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The monuments and remains of ancient Egypt preserved in the great museums of
Europe and Egypt are chiefly of a sepulchral character, and we owe them entirely
to the belief of the Egyptians that the soul would at some period revivify the ...
... are preserved in Eusebius) there are given a list of Egyptian dynasties, and the
number of the years of the reign of each kins. This list is one of the most valuable
documents which have come down to us, for Manetho, by reason of his position ...
... or Mykerinos is famous as the builder of the 3633 third pyramid at Gizeh. The
fragments of his inner wooden coffin and a small fragment of his basalt
sarcophagus are The oldest preserved in the British Museum, together with the
The original is preserved in Berlin, and a facsimile was published by Lepsius,
Denkmaler, Abth. VI., Bl. 104 ff. Usertsen I. is famous as being the king who set
up 2433 obelisks at Heliopolis and who beautified that city by Rise of building ...
building of temples to the sun are preserved. Fragments of an obelisk set up by
this king still exist near the modern town of Begig in the Fayyum, and portions of
inscriptions remain at Karnak, which show that he continued the building ...
What people are saying - Write a review
'The Mummy' is an amazing book because it's so much more than a description of how, why and when Ancient Egyptians preserved their dead. Look just through the contents and you'll be amazed at the range of material - as if Wallis Budge had emptied a sackful of knowledge for the learner to pick through. Because that's it's best use, a source book on Ancient Egypt - as long as you remember it's dated and some ideas rejected.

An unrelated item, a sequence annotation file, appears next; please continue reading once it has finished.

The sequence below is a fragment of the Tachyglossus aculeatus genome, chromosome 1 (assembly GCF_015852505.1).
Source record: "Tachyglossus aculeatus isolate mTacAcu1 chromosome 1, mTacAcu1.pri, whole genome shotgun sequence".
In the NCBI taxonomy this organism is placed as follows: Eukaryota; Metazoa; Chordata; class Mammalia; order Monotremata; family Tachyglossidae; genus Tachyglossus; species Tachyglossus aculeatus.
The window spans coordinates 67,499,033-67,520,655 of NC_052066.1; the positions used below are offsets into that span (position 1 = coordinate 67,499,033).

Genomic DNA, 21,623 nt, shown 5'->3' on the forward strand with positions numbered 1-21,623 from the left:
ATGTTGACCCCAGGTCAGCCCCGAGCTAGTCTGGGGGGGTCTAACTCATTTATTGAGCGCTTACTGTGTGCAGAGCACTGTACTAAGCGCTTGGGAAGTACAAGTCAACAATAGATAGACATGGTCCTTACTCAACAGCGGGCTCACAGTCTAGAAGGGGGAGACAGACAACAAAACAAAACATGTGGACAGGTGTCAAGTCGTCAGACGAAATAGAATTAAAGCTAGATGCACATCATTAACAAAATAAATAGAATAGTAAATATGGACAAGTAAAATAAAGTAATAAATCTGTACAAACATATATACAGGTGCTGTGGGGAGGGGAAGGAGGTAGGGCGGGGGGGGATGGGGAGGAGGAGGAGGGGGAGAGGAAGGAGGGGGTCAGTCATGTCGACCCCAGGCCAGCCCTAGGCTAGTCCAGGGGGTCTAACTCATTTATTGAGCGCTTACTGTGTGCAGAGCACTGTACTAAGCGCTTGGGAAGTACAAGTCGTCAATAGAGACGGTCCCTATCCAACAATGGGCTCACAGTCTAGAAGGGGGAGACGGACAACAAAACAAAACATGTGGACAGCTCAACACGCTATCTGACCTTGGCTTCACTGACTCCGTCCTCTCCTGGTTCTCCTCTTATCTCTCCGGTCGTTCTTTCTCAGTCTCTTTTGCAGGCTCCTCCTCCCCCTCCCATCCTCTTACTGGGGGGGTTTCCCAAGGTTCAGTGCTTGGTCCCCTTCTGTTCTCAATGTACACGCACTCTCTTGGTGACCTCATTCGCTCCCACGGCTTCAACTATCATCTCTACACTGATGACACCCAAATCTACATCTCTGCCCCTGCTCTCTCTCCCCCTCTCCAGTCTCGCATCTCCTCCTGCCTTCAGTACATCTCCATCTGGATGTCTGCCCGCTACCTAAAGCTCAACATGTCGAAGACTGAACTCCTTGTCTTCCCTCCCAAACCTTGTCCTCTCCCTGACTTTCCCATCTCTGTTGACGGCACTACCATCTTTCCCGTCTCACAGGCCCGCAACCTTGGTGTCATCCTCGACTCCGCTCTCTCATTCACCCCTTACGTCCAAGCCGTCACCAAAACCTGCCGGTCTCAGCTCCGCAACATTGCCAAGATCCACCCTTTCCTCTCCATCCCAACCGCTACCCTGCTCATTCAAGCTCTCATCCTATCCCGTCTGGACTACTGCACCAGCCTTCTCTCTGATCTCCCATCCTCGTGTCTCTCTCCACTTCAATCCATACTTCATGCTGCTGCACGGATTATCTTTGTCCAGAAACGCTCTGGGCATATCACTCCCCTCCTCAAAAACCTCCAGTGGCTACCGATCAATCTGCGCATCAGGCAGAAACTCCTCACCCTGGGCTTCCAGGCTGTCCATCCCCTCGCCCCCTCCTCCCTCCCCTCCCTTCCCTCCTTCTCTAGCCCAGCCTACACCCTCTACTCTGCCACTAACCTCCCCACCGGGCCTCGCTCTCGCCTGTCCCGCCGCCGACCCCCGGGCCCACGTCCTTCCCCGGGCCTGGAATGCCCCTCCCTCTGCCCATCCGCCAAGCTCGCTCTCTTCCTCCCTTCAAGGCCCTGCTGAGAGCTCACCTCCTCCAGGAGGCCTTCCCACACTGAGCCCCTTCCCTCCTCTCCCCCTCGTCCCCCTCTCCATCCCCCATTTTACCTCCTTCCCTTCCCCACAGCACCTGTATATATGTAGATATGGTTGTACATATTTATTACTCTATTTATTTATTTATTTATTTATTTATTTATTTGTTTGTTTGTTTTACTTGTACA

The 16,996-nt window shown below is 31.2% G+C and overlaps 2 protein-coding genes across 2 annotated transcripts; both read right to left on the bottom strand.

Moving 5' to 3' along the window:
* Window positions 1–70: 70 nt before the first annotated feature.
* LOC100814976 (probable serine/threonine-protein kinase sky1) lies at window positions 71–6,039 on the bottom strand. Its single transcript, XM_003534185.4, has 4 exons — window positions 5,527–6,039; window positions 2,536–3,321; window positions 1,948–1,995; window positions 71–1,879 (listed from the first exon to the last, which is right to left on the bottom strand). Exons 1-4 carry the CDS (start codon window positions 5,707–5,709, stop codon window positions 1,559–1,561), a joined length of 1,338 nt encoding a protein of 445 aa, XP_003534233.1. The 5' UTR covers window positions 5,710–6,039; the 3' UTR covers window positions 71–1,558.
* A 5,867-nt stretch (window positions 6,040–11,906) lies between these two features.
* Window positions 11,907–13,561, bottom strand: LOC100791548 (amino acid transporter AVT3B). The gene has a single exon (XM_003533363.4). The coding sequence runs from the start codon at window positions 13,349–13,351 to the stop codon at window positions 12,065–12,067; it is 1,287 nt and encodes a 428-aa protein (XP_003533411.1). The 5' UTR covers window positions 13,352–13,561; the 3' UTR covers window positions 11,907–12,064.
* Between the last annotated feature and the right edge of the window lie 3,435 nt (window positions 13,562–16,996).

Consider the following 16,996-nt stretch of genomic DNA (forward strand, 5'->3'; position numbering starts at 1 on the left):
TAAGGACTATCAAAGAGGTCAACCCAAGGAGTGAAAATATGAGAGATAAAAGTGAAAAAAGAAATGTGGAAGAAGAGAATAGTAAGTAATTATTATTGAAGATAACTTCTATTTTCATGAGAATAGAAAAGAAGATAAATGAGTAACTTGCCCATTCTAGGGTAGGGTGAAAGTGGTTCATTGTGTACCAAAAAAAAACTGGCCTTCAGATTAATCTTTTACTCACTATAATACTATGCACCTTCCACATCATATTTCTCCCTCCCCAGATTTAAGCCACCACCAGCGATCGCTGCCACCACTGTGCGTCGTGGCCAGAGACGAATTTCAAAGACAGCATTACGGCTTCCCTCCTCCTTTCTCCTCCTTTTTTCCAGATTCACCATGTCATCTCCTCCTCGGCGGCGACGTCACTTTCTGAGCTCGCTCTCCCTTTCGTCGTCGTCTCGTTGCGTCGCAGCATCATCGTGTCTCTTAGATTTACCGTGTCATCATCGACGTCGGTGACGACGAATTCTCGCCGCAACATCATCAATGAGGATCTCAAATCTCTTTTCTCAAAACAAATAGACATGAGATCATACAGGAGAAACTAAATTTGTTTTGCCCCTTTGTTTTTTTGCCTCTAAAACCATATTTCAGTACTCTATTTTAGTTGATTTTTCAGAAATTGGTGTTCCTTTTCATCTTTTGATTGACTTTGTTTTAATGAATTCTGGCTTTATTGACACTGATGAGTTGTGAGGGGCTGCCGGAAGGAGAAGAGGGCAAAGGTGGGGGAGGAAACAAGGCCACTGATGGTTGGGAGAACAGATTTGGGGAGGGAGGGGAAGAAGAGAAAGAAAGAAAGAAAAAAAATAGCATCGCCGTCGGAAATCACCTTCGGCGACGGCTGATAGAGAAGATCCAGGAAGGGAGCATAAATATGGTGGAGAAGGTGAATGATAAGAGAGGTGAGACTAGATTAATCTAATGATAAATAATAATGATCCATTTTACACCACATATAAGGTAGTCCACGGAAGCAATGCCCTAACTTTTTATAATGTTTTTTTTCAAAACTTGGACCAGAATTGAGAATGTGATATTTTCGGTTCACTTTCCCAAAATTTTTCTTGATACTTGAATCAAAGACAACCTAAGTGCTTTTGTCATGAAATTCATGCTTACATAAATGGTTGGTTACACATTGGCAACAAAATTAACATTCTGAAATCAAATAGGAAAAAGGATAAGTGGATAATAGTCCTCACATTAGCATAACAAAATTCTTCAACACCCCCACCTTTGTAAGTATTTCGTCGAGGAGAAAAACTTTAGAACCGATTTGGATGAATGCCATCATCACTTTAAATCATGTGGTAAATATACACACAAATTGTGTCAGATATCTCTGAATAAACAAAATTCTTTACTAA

The first few pages introduce and include a list of the nomes (districts) in hieroglyphics and transcriptions. The pages on Egyptian chronology, as well as reviewing problems oof disagreement ammong both sources and scholars includes a useful list of rulers - although the real jewel here, following a good basic history, is a list of 2 of the 5 names available of Pharaohs (hieroglyphics & transcriptions); this is a must for any visitor to inscriptions in museums or Egypt itself. A clear history of the decipherment of hieroglyphics is followed by a useful list of hieroglyphs, useful that is for those looking at REAL inscriptions.Then the book gets into mummies IN DETAIL but beware as, for example when dealing with ushabti, Budge will throw at you a whole paragraph of (untranslated) hieroglyphics - after all, you did read everything before that, didn't you? Then anything and everything is on offer - stelae, coffins, draught-boards,the gods, graves, numbers ..... As I said above it is a book to dpp into and not to read from cover to cover. And that's why I give it 4 stars
PS It's by far the most USEFUL of my books on Ancient Egypt
Other editions - View all
The Mummy: Chapters on Egyptian Funereal Archaeology
Sir Ernest Alfred Wallis Budge
Limited preview - 1964